(Pssst. It’s still summer. I still have 5 weeks until school starts again. So it’s not really considered lagging when I go so long between posts; you know, because of summer and whatnot. You really should check out Refugio Beach.)

My regular readers (I think there are a few of you) know that I’m a big fan of wikis. If you’re not a regular reader, or if you need a refresher, check out the Tom Sawyer wiki we had going this year. It allowed the kids to collaborate on chapter summaries, and add related information or extra explanations. Wiki entries grew from a sentence or two from one contributor to hundreds of words written and edited by a dozen kids each. It worked out beautifully, without a lot of management from me. Here’s how it ended up.

However, the downside (especially in a computer lab type setting where 20-30 kids are all doing trying to do the same thing at the same time) is that with a wiki, only one person can be editing the wiki at a time; everyone else is locked out. I wanted to try some real-time peer editing and writing collaboration, but the wiki format wouldn’t work for that sort of thing.

But today I found this service that allows (in the free version) up to 16 people to collaborate in real time on the same document. It’s called EtherPad, and it will allow me to try to do what I couldn’t do with the wikis. Once you start a Pad, which is what they can the collaborative document, each editor’s work is shown with a different colored highlighting. But the best part is that whenever anybody edits the Pad, the changes appear instantaneously on everybody’s screens, even if multiple people are making changes at the same time! And changes are infinitely undoable.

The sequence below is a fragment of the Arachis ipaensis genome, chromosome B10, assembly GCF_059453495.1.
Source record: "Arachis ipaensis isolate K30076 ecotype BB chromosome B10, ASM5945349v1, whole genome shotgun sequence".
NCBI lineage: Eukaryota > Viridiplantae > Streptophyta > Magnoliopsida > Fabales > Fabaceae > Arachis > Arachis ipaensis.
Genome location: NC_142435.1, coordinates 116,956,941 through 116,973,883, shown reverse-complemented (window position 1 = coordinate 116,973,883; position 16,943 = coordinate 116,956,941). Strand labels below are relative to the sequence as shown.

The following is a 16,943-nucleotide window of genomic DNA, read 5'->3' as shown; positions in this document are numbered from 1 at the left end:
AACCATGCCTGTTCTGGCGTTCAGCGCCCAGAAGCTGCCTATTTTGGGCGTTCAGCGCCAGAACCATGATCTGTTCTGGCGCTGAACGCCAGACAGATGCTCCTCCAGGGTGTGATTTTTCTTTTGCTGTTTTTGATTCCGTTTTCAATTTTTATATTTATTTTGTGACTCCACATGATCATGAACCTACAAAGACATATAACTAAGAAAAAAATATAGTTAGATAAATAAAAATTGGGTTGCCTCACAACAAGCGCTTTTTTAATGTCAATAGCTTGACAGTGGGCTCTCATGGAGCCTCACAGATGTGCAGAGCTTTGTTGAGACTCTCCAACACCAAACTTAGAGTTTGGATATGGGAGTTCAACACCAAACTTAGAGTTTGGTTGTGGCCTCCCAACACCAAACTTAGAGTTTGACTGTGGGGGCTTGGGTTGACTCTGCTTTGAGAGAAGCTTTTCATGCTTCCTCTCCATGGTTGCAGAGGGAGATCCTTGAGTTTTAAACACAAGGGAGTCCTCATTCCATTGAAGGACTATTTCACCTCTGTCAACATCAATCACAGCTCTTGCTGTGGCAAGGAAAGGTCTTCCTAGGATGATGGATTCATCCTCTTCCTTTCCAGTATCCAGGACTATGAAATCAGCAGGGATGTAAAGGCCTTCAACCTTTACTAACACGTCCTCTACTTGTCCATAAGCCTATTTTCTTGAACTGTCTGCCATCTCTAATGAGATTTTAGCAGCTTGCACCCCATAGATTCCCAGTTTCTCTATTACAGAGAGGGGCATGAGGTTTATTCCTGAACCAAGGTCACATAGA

In my limited test-drive, it worked beauty. I opened up a pad in one browser, and started typing. I surfed to the same pad in another browser window, and saw my typing. Then I quickly went back and forth between the windows (it helps to have two monitors) and randomly typed stuff, pretending to be two different people. The changes appeared almost instantly, and I could undo or redo from either end. Each person appeared in his own color, and either one could save or export to (import from)  a Word document, html, rtf, or pdf. Nice. You can even make up your own url for your Pad by tacking /whatever at the end of the etherpad.com url. If you haven’t already started a Pad with that name, it will ask you if you want to. Here’s my Test Pad. Feel free to mess around with it. Actually, you could edit the thing, and add some ideas for using this thing in the classroom.

This is what I first wanted the wiki to do. But I am now realizing that a wiki is for another kind of collaborating. It’s more of an evolution sort of thing. The wiki evolves as people contribute and edit. I will definitely be doing the Tom Sawyer wiki again this year.

But this EtherPad sort of thing is more of an accelerated version, and a different purpose. Changes happen now, and several people can contribute at once. I’m picturing using it for actual live peer editing. Usually if you want to work any peer editing into your writing process, it’s a pain. The kids have to trade papers, have conferences, write comments, and so forth, and THEN go home and rewrite, and try again. Now that whole thing could happen live. I could even drop in, and contribute, showing them live how the editing process works.

FLASH. I was just messing around with the test Pad in the other screen, and I realized that you can put in hyperlinks to outside web pages. Woohoo. Maybe this is a wiki killer, like one of the reviews on the web site says.

Anyway, check out their web site and see what other people are doing with it, check out the Test Pad (or make your own), and let me know if you have any other ideas.

Next Post: The Mailbag – Questions about KBAR, grammar, and vocabulary. Three things near and dear to my heart.